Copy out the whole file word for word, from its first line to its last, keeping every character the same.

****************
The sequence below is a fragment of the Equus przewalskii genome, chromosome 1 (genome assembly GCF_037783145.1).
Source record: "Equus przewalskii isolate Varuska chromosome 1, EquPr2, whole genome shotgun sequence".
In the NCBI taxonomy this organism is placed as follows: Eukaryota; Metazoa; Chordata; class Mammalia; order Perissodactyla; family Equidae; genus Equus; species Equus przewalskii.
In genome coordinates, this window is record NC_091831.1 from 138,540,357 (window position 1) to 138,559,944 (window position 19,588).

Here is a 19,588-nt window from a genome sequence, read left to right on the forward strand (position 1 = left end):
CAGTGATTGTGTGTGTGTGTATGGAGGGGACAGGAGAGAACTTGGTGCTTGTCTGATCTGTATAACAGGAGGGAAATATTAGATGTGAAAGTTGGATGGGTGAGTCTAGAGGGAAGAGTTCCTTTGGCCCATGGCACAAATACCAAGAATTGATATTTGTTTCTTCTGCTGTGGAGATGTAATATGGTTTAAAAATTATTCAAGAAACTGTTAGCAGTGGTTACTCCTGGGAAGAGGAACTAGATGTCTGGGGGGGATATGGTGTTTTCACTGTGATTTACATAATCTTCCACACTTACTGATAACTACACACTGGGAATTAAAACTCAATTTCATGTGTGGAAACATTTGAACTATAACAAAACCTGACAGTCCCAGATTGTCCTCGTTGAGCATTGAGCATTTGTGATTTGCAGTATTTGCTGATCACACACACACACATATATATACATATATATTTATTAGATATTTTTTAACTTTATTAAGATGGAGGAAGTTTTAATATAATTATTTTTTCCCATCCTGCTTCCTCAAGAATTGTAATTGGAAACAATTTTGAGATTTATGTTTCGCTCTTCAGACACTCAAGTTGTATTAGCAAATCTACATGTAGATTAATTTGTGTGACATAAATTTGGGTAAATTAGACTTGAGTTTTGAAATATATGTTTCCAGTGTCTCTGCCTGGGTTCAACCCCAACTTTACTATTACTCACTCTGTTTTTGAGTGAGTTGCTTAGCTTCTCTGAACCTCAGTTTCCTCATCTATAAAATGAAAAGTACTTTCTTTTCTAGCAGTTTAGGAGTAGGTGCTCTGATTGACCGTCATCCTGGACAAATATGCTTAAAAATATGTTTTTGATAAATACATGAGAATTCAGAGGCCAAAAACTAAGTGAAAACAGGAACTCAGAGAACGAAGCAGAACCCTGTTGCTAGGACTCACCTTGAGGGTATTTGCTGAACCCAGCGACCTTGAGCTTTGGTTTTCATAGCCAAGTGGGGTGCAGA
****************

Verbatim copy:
The sequence below is a fragment of the Equus przewalskii genome, chromosome 1 (genome assembly GCF_037783145.1).
Source record: "Equus przewalskii isolate Varuska chromosome 1, EquPr2, whole genome shotgun sequence".
In the NCBI taxonomy this organism is placed as follows: Eukaryota; Metazoa; Chordata; class Mammalia; order Perissodactyla; family Equidae; genus Equus; species Equus przewalskii.
In genome coordinates, this window is record NC_091831.1 from 138,540,357 (window position 1) to 138,559,944 (window position 19,588).

Here is a 19,588-nt window from a genome sequence, read left to right on the forward strand (position 1 = left end):
CAGTGATTGTGTGTGTGTGTATGGAGGGGACAGGAGAGAACTTGGTGCTTGTCTGATCTGTATAACAGGAGGGAAATATTAGATGTGAAAGTTGGATGGGTGAGTCTAGAGGGAAGAGTTCCTTTGGCCCATGGCACAAATACCAAGAATTGATATTTGTTTCTTCTGCTGTGGAGATGTAATATGGTTTAAAAATTATTCAAGAAACTGTTAGCAGTGGTTACTCCTGGGAAGAGGAACTAGATGTCTGGGGGGGATATGGTGTTTTCACTGTGATTTACATAATCTTCCACACTTACTGATAACTACACACTGGGAATTAAAACTCAATTTCATGTGTGGAAACATTTGAACTATAACAAAACCTGACAGTCCCAGATTGTCCTCGTTGAGCATTGAGCATTTGTGATTTGCAGTATTTGCTGATCACACACACACACATATATATACATATATATTTATTAGATATTTTTTAACTTTATTAAGATGGAGGAAGTTTTAATATAATTATTTTTTCCCATCCTGCTTCCTCAAGAATTGTAATTGGAAACAATTTTGAGATTTATGTTTCGCTCTTCAGACACTCAAGTTGTATTAGCAAATCTACATGTAGATTAATTTGTGTGACATAAATTTGGGTAAATTAGACTTGAGTTTTGAAATATATGTTTCCAGTGTCTCTGCCTGGGTTCAACCCCAACTTTACTATTACTCACTCTGTTTTTGAGTGAGTTGCTTAGCTTCTCTGAACCTCAGTTTCCTCATCTATAAAATGAAAAGTACTTTCTTTTCTAGCAGTTTAGGAGTAGGTGCTCTGATTGACCGTCATCCTGGACAAATATGCTTAAAAATATGTTTTTGATAAATACATGAGAATTCAGAGGCCAAAAACTAAGTGAAAACAGGAACTCAGAGAACGAAGCAGAACCCTGTTGCTAGGACTCACCTTGAGGGTATTTGCTGAACCCAGCGACCTTGAGCTTTGGTTTTCATAGCCAAGTGGGGTGCAGA